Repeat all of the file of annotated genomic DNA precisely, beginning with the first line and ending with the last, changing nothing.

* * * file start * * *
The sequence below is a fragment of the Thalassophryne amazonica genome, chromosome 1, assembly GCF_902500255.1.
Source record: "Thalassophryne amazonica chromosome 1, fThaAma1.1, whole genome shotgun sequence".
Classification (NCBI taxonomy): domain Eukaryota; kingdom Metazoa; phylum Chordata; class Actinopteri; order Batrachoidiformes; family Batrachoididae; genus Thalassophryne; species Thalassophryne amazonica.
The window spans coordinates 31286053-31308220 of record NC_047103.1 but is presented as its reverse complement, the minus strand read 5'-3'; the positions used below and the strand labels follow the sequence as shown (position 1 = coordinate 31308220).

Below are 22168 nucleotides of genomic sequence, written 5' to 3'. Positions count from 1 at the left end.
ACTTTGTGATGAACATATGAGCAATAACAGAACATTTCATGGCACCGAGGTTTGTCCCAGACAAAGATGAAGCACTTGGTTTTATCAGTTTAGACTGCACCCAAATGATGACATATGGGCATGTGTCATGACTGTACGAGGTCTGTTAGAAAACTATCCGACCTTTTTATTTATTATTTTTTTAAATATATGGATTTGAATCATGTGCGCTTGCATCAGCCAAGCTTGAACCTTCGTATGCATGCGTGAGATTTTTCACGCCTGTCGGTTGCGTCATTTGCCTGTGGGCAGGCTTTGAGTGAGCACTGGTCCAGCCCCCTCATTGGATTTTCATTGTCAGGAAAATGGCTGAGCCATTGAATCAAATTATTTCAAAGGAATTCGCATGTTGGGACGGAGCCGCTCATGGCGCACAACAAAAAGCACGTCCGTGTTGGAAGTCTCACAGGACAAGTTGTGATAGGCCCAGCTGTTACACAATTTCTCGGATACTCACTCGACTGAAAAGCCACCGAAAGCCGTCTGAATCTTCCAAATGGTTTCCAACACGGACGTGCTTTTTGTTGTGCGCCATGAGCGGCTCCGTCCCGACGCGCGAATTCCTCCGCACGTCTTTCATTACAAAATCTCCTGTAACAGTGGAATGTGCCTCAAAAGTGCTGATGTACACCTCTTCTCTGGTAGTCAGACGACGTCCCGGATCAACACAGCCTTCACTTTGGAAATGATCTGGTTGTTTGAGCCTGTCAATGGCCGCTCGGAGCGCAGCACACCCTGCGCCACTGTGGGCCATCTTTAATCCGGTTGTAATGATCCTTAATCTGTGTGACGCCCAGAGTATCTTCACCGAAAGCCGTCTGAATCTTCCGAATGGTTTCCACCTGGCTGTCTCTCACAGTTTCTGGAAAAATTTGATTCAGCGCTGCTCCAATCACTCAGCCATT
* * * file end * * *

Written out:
The sequence below is a fragment of the Thalassophryne amazonica genome, chromosome 1, assembly GCF_902500255.1.
Source record: "Thalassophryne amazonica chromosome 1, fThaAma1.1, whole genome shotgun sequence".
Classification (NCBI taxonomy): domain Eukaryota; kingdom Metazoa; phylum Chordata; class Actinopteri; order Batrachoidiformes; family Batrachoididae; genus Thalassophryne; species Thalassophryne amazonica.
The window spans coordinates 31286053-31308220 of record NC_047103.1 but is presented as its reverse complement, the minus strand read 5'-3'; the positions used below and the strand labels follow the sequence as shown (position 1 = coordinate 31308220).

Below are 22168 nucleotides of genomic sequence, written 5' to 3'. Positions count from 1 at the left end.
ACTTTGTGATGAACATATGAGCAATAACAGAACATTTCATGGCACCGAGGTTTGTCCCAGACAAAGATGAAGCACTTGGTTTTATCAGTTTAGACTGCACCCAAATGATGACATATGGGCATGTGTCATGACTGTACGAGGTCTGTTAGAAAACTATCCGACCTTTTTATTTATTATTTTTTTAAATATATGGATTTGAATCATGTGCGCTTGCATCAGCCAAGCTTGAACCTTCGTATGCATGCGTGAGATTTTTCACGCCTGTCGGTTGCGTCATTTGCCTGTGGGCAGGCTTTGAGTGAGCACTGGTCCAGCCCCCTCATTGGATTTTCATTGTCAGGAAAATGGCTGAGCCATTGAATCAAATTATTTCAAAGGAATTCGCATGTTGGGACGGAGCCGCTCATGGCGCACAACAAAAAGCACGTCCGTGTTGGAAGTCTCACAGGACAAGTTGTGATAGGCCCAGCTGTTACACAATTTCTCGGATACTCACTCGACTGAAAAGCCACCGAAAGCCGTCTGAATCTTCCAAATGGTTTCCAACACGGACGTGCTTTTTGTTGTGCGCCATGAGCGGCTCCGTCCCGACGCGCGAATTCCTCCGCACGTCTTTCATTACAAAATCTCCTGTAACAGTGGAATGTGCCTCAAAAGTGCTGATGTACACCTCTTCTCTGGTAGTCAGACGACGTCCCGGATCAACACAGCCTTCACTTTGGAAATGATCTGGTTGTTTGAGCCTGTCAATGGCCGCTCGGAGCGCAGCACACCCTGCGCCACTGTGGGCCATCTTTAATCCGGTTGTAATGATCCTTAATCTGTGTGACGCCCAGAGTATCTTCACCGAAAGCCGTCTGAATCTTCCGAATGGTTTCCACCTGGCTGTCTCTCACAGTTTCTGGAAAAATTTGATTCAGCGCTGCTCCAATCACTCAGCCATT